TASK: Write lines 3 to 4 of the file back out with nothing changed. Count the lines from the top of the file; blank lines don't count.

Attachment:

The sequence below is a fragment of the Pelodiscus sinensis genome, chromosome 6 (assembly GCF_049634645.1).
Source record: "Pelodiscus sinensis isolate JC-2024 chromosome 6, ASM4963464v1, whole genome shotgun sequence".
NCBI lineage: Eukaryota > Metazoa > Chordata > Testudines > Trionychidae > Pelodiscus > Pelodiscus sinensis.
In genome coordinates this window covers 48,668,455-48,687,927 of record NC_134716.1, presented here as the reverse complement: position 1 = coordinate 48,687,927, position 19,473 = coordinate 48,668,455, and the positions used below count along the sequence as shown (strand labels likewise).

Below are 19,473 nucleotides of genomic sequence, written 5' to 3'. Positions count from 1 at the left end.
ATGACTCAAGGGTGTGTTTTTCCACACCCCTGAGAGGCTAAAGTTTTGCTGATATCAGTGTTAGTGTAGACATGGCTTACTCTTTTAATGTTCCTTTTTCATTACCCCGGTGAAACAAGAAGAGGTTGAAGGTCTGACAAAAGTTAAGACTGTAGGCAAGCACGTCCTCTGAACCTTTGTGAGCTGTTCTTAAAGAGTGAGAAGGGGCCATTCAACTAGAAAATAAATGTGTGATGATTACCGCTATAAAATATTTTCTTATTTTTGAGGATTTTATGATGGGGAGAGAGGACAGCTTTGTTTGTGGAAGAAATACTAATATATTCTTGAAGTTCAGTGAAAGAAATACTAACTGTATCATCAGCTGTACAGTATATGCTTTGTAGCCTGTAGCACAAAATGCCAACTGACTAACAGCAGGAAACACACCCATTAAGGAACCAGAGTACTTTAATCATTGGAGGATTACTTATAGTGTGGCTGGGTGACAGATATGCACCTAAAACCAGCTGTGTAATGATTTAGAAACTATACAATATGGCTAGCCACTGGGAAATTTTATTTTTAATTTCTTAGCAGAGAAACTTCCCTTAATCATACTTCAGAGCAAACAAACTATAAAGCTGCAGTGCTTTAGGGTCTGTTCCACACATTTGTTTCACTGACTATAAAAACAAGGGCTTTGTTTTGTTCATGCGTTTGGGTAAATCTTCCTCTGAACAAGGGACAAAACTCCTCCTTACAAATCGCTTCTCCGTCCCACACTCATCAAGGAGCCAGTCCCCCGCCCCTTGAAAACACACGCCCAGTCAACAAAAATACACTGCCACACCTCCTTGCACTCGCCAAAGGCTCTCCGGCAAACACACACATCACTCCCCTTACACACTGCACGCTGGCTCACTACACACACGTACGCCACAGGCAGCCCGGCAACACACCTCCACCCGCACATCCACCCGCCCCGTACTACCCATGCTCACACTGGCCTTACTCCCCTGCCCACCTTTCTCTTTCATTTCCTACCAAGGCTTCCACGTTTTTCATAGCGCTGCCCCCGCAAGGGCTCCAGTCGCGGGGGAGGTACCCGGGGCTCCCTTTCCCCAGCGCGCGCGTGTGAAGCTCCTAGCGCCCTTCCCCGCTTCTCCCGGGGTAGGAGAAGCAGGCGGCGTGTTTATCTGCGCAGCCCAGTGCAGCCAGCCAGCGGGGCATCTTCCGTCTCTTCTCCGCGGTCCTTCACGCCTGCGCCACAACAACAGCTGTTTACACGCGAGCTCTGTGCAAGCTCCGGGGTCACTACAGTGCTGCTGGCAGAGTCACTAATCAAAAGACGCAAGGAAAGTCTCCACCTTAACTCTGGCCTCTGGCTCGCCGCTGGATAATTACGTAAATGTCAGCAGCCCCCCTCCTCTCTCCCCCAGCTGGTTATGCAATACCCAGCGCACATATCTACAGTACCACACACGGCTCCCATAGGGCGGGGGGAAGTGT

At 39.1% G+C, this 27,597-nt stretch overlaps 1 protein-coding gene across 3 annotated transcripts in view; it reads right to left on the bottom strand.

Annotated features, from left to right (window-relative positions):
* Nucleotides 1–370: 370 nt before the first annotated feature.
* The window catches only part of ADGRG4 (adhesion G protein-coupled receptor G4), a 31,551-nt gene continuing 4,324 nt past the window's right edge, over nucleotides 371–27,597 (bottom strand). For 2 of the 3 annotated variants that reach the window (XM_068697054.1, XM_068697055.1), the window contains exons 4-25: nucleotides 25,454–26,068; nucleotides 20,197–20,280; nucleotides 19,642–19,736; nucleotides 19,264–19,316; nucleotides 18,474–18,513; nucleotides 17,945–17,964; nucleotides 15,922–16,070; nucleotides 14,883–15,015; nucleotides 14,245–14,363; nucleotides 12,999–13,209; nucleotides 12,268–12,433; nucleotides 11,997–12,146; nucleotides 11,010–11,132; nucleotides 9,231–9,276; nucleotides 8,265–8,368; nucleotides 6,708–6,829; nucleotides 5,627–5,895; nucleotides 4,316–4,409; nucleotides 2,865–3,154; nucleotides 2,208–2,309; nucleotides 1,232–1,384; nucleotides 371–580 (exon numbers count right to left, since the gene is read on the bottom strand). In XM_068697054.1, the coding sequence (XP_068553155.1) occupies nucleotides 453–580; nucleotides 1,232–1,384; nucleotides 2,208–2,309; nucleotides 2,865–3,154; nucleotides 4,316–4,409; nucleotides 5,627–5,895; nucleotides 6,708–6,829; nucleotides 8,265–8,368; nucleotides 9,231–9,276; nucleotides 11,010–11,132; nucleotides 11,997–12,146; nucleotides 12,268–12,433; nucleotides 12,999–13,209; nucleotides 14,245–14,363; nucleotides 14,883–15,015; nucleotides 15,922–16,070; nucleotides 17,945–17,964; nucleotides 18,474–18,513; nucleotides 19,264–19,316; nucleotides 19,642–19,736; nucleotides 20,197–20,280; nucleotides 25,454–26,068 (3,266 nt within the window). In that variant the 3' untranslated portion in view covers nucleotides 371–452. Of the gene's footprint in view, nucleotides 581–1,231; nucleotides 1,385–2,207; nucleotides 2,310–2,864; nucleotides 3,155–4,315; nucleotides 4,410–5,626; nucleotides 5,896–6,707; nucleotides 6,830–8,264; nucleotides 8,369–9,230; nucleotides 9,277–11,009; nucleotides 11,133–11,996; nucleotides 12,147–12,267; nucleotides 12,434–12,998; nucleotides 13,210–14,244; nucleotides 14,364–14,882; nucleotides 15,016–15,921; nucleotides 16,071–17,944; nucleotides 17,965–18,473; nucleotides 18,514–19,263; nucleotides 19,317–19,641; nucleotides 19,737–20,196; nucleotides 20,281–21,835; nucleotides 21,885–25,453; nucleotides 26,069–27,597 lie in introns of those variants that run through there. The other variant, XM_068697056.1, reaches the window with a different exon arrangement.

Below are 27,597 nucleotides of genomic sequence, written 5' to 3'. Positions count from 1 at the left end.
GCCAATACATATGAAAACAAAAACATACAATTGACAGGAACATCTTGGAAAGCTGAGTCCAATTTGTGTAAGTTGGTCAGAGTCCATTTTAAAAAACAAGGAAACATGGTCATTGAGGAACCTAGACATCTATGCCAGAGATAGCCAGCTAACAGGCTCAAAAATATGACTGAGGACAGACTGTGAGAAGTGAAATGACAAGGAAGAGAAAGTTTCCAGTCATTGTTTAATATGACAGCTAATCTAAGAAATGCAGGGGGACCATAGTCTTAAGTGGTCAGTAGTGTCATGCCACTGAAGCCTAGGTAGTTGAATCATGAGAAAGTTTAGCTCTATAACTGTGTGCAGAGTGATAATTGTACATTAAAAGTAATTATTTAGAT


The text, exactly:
NCBI lineage: Eukaryota > Metazoa > Chordata > Testudines > Trionychidae > Pelodiscus > Pelodiscus sinensis.
In genome coordinates this window covers 48,668,455-48,687,927 of record NC_134716.1, presented here as the reverse complement: position 1 = coordinate 48,687,927, position 19,473 = coordinate 48,668,455, and the positions used below count along the sequence as shown (strand labels likewise).